In the simplest terms, it’s a thinker.
RiP: A remix manifesto documents the struggles of creators around the world to produce art and entertainment without being sued and/or shutdown. As one speaker in the film points out, nothing is created in a vacuum. As a result, everything is influenced by something else – nothing is unique or wholly new.
Brett Gaylor is a Web activist that felt the need to take action when his favourite artist, Girl Talk, was being threatened with lawsuits for his “mash-ups” (samples of songs mixed together to create a new song; one mash-up could consist of samples from 21 other songs). The documentary explores issues of copyright in the information age as various people continue to breakdown the wall between users and producers.
Girl Talk, a mash-up musician topping the charts with his sample-based songs, is the film’s protagonist. Watching his process for creating music, it seems impossible that anyone could claim what he is doing qualifies as copyright infringement. Other interviewees include Creative Commons founder Lawrence Lessig, Brazil’s former-Minister of Culture Gilberto Gil and pop culture critic Cory Doctorow. Each speaker brings a different, relevant and intriguing argument to the table – most of which are difficult to dispute.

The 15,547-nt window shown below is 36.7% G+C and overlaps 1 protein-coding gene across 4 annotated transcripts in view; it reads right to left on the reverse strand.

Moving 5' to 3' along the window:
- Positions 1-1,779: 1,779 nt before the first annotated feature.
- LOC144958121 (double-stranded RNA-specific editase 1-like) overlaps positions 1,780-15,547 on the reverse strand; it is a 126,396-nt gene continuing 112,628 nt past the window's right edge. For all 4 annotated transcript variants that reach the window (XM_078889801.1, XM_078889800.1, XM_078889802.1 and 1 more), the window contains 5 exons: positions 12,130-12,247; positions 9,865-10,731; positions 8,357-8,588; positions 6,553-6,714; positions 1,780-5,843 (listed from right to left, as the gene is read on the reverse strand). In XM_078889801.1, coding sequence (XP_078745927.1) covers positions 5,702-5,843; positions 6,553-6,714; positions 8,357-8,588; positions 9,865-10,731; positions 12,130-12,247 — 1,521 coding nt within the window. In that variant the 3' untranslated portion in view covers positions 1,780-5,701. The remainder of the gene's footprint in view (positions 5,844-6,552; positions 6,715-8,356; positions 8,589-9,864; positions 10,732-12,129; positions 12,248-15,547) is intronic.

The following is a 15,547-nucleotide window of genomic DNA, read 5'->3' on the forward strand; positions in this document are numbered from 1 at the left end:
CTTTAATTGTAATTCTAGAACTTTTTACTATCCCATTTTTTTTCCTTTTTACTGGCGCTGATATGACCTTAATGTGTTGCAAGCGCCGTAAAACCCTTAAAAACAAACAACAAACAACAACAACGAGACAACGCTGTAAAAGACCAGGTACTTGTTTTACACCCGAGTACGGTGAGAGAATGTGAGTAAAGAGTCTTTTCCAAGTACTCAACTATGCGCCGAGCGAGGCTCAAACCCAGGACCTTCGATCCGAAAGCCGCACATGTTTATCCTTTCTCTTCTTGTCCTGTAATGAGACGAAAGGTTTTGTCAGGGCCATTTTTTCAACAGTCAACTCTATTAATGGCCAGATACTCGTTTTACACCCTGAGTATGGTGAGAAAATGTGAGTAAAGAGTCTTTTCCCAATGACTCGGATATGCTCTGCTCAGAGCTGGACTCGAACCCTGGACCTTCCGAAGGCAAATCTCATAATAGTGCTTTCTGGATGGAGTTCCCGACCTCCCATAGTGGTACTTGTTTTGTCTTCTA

Gaylor argues the past is trying to control the future, restricting any and all new developments. He emphasizes his point by also discussing the constraints placed on medical research by the profusion of patents. A scientist could be on the brink of a major discovery – like the cure for cancer – but have to turn back because someone else owns the patent to a major component of his treatment.
The documentary is fuelled by an awesome, and illegal, soundtrack overlaid by credible and convincing arguments. It’s predominately one-sided, but Metallica, the recording industry and the FBI have already had their say.
RiP has received a limited theatrical release and is a feature of the week at the National Film Board of Canada.